Is there a way to migrate existing database with all tables and relations to use SQL Server auto ids instead of Nhibernate (hilo) ids?

We have a .NET application which uses NHibernate. But the problem is, we are running out of int.

I know that this requires tables recreation with new ones which have ids set as auto incremented. Is there a easy way to migrate. For example some sort of query which will replicate tables, keep relations, but now with SQL Server ids instead of hilo ids. Biggest problem of hilo, it's using shared ids, which makes situation worse.

For example, we have a database of 3 tables:

  • dbo.Users
  • dbo.RegistrationResults
  • dbo.UserNotes



  • Id int (Primary)
  • Email nvarchar(255)
  • RegistrationResultFk int (Foreign Key)


  • Id int (Primary)
  • ValidationOutcome nvarchar(255)


  • Id int (Primary)
  • Message nvarchar(255)
  • RegistrationResultFk int (Foreign Key)

And data populated like this:


Id Email RegistrationResultFk
1 test@gmail.com 2
4 test2@gmail.com 5


Id ValidationOutcome
2 Awaiting confirmation
5 Confirmed


Id Message RegistrationResultFk
3 it's a test 2
6 it's a test 2 5

We want data after migration to look like:


Id Email RegistrationResultFk
1 test@gmail.com 1
2 test2@gmail.com 2


Id ValidationOutcome
1 Awaiting confirmation
2 Confirmed


Id Message RegistrationResultFk
1 it's a test 1
2 it's a test 2 2
  • Disclaimer: I don't know very well HiLo of NHibernate, as far as I read is some sort of table where NHibernate manage and gest the ids of tables. If you inspect your SQL Server tables you have a column per each table as Id INT (or BIGINT), correct?
    – Max
    Aug 25, 2021 at 20:36
  • Do you mean you want to change the values of existing id s in the database to remove "gaps" created by nhibernate and give you more room still using the int datatype, and update all foreign keys using these values? Or can you accept a change to the id datatype from int to a bigint identity column (where the data type change would affect client applications but is much easier to do on the database side)?
    – allmhuran
    Aug 26, 2021 at 1:17
  • Max, yes, each table has int id. But this int is shared between tables. For example. I have table dbo.users. It has a row, with id 1. And I have another table called dbo.permissions which starts with id 2. It is, because hilo uses shared id. So that's why it's very scary. Because we have 20+ tables which uses shared id and it's increasing very fast.
    – 3lvinaz
    Aug 26, 2021 at 16:25
  • 1
    This is a very difficult thing to automate and get exactly right, just for one ID column from one (and its referenced columns and tables), and it's FK and it's triggers, and any View, sProcs and/or functions that reference that column. Doing it for an entire database is a phenomenal job that a professional DBA/consultant would take weeks to plan, script and prepare for, even with tools to assist. I did this several times in my career and if there were FKs involved, just validating the process can take a week. Aug 29, 2021 at 14:16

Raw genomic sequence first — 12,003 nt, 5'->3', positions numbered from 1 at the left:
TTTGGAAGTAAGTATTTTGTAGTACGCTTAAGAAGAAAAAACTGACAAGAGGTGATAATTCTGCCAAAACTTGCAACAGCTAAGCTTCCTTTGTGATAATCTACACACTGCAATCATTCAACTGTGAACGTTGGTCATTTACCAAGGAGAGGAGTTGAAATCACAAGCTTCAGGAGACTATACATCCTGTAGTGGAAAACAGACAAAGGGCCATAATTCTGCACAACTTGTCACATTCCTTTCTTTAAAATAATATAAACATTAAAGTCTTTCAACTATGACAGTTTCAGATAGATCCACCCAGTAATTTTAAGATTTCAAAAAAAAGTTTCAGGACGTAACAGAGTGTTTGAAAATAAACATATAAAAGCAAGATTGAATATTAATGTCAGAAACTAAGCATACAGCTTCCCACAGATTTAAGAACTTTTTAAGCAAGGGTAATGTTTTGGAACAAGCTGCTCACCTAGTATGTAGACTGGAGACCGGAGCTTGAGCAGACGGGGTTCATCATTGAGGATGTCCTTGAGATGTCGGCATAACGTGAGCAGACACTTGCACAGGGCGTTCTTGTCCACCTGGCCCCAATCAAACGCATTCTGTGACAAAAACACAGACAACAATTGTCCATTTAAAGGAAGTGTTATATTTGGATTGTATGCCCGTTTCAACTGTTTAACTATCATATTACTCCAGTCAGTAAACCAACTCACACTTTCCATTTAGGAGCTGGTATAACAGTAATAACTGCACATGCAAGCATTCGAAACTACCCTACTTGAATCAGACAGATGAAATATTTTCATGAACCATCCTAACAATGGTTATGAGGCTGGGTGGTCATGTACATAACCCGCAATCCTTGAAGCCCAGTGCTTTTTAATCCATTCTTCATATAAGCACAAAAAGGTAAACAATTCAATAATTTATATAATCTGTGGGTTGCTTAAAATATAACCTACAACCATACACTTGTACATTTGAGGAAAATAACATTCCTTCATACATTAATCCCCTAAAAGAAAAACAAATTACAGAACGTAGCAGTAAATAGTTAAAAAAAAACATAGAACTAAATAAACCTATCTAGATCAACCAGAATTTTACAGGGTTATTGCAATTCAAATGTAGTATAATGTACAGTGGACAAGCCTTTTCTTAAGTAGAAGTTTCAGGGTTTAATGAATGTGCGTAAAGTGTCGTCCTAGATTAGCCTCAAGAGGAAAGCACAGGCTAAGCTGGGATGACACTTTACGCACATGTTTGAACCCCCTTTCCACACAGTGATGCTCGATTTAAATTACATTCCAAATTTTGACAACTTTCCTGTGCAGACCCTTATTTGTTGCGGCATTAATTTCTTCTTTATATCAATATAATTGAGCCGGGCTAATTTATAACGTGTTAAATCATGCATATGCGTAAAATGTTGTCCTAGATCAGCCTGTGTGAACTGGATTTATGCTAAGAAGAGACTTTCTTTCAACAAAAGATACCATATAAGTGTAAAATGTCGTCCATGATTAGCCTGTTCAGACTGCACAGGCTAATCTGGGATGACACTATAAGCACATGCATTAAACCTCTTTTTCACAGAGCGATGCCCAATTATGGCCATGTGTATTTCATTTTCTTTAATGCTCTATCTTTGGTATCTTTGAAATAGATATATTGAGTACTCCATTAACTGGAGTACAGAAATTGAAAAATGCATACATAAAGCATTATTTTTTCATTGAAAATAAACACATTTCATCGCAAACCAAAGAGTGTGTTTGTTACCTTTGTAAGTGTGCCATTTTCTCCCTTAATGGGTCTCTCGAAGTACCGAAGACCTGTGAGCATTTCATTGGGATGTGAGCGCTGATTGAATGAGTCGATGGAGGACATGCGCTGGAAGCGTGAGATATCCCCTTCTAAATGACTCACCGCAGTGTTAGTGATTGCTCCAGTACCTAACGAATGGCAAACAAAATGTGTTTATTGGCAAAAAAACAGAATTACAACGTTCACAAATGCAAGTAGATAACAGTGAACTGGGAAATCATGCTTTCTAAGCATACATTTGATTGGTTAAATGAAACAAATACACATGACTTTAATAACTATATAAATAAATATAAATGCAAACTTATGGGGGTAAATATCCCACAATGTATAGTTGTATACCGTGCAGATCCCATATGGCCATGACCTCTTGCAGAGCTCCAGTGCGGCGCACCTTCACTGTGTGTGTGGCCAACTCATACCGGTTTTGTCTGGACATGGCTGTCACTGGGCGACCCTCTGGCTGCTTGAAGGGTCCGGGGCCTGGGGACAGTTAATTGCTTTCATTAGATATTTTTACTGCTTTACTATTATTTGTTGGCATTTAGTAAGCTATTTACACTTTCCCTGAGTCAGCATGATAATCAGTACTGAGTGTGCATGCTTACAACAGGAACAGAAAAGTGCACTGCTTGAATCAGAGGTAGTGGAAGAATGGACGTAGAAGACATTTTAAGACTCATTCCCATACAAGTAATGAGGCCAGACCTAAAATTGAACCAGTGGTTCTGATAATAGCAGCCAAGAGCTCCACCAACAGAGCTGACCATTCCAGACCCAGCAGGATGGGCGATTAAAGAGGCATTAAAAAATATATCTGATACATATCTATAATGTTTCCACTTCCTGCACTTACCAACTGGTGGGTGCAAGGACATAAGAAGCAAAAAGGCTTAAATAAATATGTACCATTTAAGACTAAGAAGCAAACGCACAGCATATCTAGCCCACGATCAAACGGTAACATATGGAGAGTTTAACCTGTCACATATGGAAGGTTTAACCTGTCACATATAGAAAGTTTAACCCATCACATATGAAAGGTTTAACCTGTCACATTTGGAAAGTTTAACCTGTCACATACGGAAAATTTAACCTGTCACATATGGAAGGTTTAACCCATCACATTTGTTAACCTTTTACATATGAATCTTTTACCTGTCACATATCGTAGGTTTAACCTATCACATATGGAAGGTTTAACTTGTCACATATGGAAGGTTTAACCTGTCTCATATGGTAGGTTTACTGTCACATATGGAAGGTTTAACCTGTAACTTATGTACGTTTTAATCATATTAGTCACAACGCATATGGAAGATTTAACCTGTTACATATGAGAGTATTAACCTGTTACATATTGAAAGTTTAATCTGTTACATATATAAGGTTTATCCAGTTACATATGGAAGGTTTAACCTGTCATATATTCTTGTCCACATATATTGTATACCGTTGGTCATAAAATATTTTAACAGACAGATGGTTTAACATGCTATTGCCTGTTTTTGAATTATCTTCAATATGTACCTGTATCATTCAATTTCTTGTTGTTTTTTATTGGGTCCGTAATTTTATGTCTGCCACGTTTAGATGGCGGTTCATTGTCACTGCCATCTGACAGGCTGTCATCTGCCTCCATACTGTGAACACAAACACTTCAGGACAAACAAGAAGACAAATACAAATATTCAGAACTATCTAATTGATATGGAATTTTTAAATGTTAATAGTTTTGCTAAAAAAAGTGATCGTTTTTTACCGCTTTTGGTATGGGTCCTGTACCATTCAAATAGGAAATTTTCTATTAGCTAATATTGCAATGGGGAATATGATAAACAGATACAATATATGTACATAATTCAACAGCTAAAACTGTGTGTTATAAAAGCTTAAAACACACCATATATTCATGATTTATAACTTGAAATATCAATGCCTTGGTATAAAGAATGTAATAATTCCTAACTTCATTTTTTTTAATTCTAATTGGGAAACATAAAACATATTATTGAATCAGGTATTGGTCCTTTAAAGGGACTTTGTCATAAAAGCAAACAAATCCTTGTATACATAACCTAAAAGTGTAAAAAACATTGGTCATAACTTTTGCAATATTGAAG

• 1
    This article describes the process that one professional DBA went through just to change the ID of one table. I would follow much the same process myself. For an entire database, this would be considered a major database operational project. Aug 29, 2021 at 14:29

1 Answer 1


I suggest you, to minimize impact, use Sequences that are equivalent of autoincrement fields but are stored outside the table.

Below simple example for a table

Create the sequence

This code creates a sequence.
With SSMS you can also navigate to Database -> Programmability -> Sequence ==> right-click New Sequence.

Full Syntax.

    AS INT
    START WITH 1234 

Read the syntax carefully to better set up your sequences, for example, you may want to set up the CACHE to increases performance minimizing the IOs required to generate sequence numbers

Get ID

For getting the ID you must issue a Raw Query with NHibernate.
NHibarnate Reference

public int GetNextUserId(Session session)
    var query = session.CreateSQLQuery("SELECT NEXT VALUE FOR dbo.UserId");
    var result = query.UniqueResult();
    return Convert.ToInt32(result);
  • Thank you Max for your answer. I will try this when I will get access to my work laptop. I will re-invoke bounty if it expires. Also, I updated question with example, which may help to understand the problem more clearly
    – 3lvinaz
    Aug 28, 2021 at 13:27
  • 1
    @3lvinaz I read the update I'm confident that my solution is good for your case.
    – Max
    Aug 28, 2021 at 14:37
  • To be clear, while this answer could be used in an answer that addresses the re-ordering, this answer itself does not address the re-ordering request. Nor does it even address the automation of re-creating the tables and the foreign keys. Aug 29, 2021 at 14:01

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